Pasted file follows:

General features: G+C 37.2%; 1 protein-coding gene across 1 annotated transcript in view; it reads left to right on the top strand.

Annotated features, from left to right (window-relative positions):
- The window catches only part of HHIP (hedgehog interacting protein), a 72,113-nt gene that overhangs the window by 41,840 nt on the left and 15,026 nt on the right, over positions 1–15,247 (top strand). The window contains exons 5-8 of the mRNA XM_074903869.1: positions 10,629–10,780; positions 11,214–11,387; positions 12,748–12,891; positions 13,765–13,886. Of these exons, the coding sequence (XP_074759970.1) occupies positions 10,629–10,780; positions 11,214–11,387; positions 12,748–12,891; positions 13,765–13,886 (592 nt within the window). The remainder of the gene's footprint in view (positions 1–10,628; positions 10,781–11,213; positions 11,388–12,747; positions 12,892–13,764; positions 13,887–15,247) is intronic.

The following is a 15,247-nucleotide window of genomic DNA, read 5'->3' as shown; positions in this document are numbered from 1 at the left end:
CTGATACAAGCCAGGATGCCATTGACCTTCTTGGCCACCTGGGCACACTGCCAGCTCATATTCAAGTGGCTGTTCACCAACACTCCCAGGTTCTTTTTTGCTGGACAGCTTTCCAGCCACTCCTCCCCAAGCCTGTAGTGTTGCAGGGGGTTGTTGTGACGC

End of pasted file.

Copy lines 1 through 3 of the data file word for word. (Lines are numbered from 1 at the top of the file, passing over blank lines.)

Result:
General features: G+C 37.2%; 1 protein-coding gene across 1 annotated transcript in view; it reads left to right on the top strand.

Annotated features, from left to right (window-relative positions):
- The window catches only part of HHIP (hedgehog interacting protein), a 72,113-nt gene that overhangs the window by 41,840 nt on the left and 15,026 nt on the right, over positions 1–15,247 (top strand). The window contains exons 5-8 of the mRNA XM_074903869.1: positions 10,629–10,780; positions 11,214–11,387; positions 12,748–12,891; positions 13,765–13,886. Of these exons, the coding sequence (XP_074759970.1) occupies positions 10,629–10,780; positions 11,214–11,387; positions 12,748–12,891; positions 13,765–13,886 (592 nt within the window). The remainder of the gene's footprint in view (positions 1–10,628; positions 10,781–11,213; positions 11,388–12,747; positions 12,892–13,764; positions 13,887–15,247) is intronic.